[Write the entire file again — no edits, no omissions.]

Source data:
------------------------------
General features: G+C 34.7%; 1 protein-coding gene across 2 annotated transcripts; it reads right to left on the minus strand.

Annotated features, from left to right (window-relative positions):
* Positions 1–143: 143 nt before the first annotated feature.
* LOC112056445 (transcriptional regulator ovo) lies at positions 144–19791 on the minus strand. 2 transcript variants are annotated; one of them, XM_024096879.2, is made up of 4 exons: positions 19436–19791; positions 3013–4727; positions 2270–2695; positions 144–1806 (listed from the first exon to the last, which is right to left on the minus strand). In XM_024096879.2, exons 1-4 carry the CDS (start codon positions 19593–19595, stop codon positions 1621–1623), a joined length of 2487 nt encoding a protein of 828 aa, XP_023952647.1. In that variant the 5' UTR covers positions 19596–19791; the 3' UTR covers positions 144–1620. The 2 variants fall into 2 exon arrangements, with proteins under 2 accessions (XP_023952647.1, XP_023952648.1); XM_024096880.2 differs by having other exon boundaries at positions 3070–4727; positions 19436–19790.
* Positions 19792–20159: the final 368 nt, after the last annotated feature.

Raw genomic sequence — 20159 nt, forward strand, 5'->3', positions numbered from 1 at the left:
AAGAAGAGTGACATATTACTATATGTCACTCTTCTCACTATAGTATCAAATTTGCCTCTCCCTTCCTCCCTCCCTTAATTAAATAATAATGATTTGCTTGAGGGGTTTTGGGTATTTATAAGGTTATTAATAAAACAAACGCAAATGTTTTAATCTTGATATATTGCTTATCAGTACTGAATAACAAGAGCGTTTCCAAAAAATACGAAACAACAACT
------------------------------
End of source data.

General features: G+C 34.7%; 1 protein-coding gene across 2 annotated transcripts; it reads right to left on the minus strand.

Annotated features, from left to right (window-relative positions):
* Positions 1–143: 143 nt before the first annotated feature.
* LOC112056445 (transcriptional regulator ovo) lies at positions 144–19791 on the minus strand. 2 transcript variants are annotated; one of them, XM_024096879.2, is made up of 4 exons: positions 19436–19791; positions 3013–4727; positions 2270–2695; positions 144–1806 (listed from the first exon to the last, which is right to left on the minus strand). In XM_024096879.2, exons 1-4 carry the CDS (start codon positions 19593–19595, stop codon positions 1621–1623), a joined length of 2487 nt encoding a protein of 828 aa, XP_023952647.1. In that variant the 5' UTR covers positions 19596–19791; the 3' UTR covers positions 144–1620. The 2 variants fall into 2 exon arrangements, with proteins under 2 accessions (XP_023952647.1, XP_023952648.1); XM_024096880.2 differs by having other exon boundaries at positions 3070–4727; positions 19436–19790.
* Positions 19792–20159: the final 368 nt, after the last annotated feature.

Raw genomic sequence — 20159 nt, forward strand, 5'->3', positions numbered from 1 at the left:
AAGAAGAGTGACATATTACTATATGTCACTCTTCTCACTATAGTATCAAATTTGCCTCTCCCTTCCTCCCTCCCTTAATTAAATAATAATGATTTGCTTGAGGGGTTTTGGGTATTTATAAGGTTATTAATAAAACAAACGCAAATGTTTTAATCTTGATATATTGCTTATCAGTACTGAATAACAAGAGCGTTTCCAAAAAATACGAAACAACAACT